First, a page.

This time I started with Pride and Prejudice, and I am totally hooked. Apart from making a good blog post title, Mr. Darcy is a great love interest, but I found I loved the ridiculously shallow and insipid characters more. Mr. Collins! Mrs. Bennett! Lydia! Wickham! So. Good.

I am absolutely in love with the writing, the language, the pacing—everything.

The only problem is that when you get as engrossed as I’ve been, it’s tough to transition back to life in the twenty-first century. If Jacob ends up with a British accent, using words like “felicity,” and wondering how many pounds per annum he’ll have in inheritance, at least we’ll all know why.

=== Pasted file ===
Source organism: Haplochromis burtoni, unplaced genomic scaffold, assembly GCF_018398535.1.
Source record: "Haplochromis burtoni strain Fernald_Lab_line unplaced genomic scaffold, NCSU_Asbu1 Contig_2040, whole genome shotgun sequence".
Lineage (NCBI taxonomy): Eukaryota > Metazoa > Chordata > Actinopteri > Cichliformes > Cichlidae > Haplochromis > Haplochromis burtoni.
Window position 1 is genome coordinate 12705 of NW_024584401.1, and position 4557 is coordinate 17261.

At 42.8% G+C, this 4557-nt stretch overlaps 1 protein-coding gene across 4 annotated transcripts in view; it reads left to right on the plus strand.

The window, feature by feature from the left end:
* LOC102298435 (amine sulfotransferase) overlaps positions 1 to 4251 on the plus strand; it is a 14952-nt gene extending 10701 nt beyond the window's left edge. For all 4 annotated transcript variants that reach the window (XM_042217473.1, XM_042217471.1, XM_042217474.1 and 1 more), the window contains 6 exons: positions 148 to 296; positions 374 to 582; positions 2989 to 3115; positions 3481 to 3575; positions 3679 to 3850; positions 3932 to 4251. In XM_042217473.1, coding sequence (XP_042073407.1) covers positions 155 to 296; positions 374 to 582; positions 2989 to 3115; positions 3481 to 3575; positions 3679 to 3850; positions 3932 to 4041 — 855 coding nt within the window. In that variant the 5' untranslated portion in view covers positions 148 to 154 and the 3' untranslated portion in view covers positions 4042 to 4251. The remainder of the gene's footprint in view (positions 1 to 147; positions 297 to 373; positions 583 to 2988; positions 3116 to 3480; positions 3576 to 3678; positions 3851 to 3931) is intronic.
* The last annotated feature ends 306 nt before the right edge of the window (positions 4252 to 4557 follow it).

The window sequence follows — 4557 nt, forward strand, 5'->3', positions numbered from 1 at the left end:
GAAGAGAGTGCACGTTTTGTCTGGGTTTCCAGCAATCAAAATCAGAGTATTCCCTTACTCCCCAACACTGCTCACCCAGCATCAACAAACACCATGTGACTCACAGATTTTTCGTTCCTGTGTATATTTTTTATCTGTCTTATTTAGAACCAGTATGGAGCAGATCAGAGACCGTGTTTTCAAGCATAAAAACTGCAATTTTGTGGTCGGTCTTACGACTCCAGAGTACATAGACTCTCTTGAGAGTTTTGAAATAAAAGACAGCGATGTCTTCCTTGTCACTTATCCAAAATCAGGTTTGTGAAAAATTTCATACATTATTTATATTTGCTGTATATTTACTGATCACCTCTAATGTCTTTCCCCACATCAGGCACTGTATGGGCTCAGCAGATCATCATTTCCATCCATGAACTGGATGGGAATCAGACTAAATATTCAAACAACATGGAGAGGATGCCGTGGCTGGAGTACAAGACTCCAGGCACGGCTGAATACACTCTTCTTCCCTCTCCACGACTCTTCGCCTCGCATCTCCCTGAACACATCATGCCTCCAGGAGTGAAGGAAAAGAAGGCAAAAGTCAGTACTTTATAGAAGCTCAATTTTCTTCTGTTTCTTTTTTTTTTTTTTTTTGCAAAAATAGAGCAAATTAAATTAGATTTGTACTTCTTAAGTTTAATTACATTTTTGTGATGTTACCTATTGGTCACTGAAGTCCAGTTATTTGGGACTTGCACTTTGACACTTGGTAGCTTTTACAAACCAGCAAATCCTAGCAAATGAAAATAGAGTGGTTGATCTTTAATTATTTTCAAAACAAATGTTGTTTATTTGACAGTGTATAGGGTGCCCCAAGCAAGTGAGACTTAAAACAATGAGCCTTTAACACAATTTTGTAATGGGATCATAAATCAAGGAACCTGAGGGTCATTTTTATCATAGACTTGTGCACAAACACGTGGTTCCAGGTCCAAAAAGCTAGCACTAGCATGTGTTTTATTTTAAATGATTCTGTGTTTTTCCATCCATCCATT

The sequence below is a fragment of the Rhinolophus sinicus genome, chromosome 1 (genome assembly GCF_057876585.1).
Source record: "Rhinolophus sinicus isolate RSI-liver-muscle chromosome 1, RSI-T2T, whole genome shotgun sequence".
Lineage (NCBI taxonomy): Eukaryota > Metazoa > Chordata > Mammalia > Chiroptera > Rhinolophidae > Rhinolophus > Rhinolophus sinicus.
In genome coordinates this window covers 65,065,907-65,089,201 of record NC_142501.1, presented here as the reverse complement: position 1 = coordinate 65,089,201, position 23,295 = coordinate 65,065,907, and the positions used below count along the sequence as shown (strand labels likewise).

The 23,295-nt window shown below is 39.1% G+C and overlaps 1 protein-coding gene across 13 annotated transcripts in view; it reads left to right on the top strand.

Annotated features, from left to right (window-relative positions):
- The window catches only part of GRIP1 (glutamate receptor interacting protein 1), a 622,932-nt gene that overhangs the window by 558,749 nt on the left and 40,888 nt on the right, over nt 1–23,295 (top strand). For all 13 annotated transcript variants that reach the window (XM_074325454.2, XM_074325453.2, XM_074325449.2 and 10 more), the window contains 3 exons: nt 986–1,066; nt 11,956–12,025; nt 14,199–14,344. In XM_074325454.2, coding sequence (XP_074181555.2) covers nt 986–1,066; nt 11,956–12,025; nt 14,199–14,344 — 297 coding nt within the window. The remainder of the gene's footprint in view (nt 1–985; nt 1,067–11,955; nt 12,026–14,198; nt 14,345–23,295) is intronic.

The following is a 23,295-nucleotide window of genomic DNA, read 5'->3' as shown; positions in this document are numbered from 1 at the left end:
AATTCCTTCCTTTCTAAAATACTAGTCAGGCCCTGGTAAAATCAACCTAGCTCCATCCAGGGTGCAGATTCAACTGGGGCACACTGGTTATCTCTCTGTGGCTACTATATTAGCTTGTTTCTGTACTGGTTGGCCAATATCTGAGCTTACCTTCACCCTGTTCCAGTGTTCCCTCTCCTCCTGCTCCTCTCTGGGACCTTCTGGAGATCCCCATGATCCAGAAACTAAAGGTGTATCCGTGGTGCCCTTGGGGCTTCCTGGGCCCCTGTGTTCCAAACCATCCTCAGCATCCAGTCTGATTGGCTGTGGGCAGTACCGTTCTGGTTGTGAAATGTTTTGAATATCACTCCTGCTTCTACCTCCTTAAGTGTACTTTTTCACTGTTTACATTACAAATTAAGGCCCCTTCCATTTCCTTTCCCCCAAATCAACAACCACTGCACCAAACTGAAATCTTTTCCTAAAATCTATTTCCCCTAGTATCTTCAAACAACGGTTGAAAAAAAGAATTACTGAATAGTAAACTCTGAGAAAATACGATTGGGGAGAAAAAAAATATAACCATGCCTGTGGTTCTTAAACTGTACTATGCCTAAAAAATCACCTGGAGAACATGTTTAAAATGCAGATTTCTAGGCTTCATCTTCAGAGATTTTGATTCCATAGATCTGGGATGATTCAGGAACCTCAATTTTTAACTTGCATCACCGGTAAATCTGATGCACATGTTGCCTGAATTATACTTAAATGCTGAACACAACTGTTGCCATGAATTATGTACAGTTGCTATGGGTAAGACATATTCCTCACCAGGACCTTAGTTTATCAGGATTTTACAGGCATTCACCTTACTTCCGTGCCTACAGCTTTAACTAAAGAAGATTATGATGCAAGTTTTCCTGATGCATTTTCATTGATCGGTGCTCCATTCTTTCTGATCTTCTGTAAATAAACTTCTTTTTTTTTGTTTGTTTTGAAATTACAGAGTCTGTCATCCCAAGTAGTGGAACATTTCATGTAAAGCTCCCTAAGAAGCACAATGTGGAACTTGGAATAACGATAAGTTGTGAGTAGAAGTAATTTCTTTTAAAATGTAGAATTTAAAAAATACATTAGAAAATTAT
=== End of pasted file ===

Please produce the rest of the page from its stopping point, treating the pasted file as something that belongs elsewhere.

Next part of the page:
October 4, 2011

Dear Jacob XII

Dear Jacob,

 

Although I recognize that the situation is entirely out of my control, I feel I owe you an apology.

 

At this point in your life, at least, you have short legs and wide feet. And it’s all my fault.

 

Your daddy has pretty regular feet, and comes from a long-legged people. I, on the other hand, come from a stock of people your grandma once referred to as “short English people with wide feet who like to eat.” In other words, hobbits.

 

While I’m delighted with how much you like to eat, the feet thing is kind of a bummer.  Let me tell you now, it’s just easier to shop for shoes online. You may not care about this in the future, but trust me that I’m saving you a headache or two, okay? Also, I hope you like the cuffed look, because all of your pants are too long for you, and I don’t really see that situation changing any time soon. Even my “short” pants are too long for me sometimes. Sigh.